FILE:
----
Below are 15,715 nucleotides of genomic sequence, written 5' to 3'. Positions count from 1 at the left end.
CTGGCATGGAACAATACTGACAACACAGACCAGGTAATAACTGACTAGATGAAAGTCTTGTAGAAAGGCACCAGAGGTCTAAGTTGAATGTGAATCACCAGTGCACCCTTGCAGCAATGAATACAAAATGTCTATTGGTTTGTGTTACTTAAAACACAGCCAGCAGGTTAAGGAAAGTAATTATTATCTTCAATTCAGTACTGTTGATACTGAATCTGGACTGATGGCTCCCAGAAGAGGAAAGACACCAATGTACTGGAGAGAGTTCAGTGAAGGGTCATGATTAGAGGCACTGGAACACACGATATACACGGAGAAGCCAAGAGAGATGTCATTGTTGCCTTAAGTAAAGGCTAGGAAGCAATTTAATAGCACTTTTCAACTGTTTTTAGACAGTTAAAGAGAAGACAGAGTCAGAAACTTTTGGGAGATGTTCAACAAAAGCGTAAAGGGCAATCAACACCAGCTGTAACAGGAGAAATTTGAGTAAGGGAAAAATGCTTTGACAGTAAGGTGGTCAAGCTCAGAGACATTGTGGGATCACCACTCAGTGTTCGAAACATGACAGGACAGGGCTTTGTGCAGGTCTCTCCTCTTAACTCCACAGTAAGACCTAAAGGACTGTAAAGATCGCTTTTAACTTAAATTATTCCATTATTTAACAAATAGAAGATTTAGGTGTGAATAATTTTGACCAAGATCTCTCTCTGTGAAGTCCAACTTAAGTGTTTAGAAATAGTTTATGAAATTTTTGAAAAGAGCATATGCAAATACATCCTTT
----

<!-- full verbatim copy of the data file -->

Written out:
Below are 15,715 nucleotides of genomic sequence, written 5' to 3'. Positions count from 1 at the left end.
CTGGCATGGAACAATACTGACAACACAGACCAGGTAATAACTGACTAGATGAAAGTCTTGTAGAAAGGCACCAGAGGTCTAAGTTGAATGTGAATCACCAGTGCACCCTTGCAGCAATGAATACAAAATGTCTATTGGTTTGTGTTACTTAAAACACAGCCAGCAGGTTAAGGAAAGTAATTATTATCTTCAATTCAGTACTGTTGATACTGAATCTGGACTGATGGCTCCCAGAAGAGGAAAGACACCAATGTACTGGAGAGAGTTCAGTGAAGGGTCATGATTAGAGGCACTGGAACACACGATATACACGGAGAAGCCAAGAGAGATGTCATTGTTGCCTTAAGTAAAGGCTAGGAAGCAATTTAATAGCACTTTTCAACTGTTTTTAGACAGTTAAAGAGAAGACAGAGTCAGAAACTTTTGGGAGATGTTCAACAAAAGCGTAAAGGGCAATCAACACCAGCTGTAACAGGAGAAATTTGAGTAAGGGAAAAATGCTTTGACAGTAAGGTGGTCAAGCTCAGAGACATTGTGGGATCACCACTCAGTGTTCGAAACATGACAGGACAGGGCTTTGTGCAGGTCTCTCCTCTTAACTCCACAGTAAGACCTAAAGGACTGTAAAGATCGCTTTTAACTTAAATTATTCCATTATTTAACAAATAGAAGATTTAGGTGTGAATAATTTTGACCAAGATCTCTCTCTGTGAAGTCCAACTTAAGTGTTTAGAAATAGTTTATGAAATTTTTGAAAAGAGCATATGCAAATACATCCTTT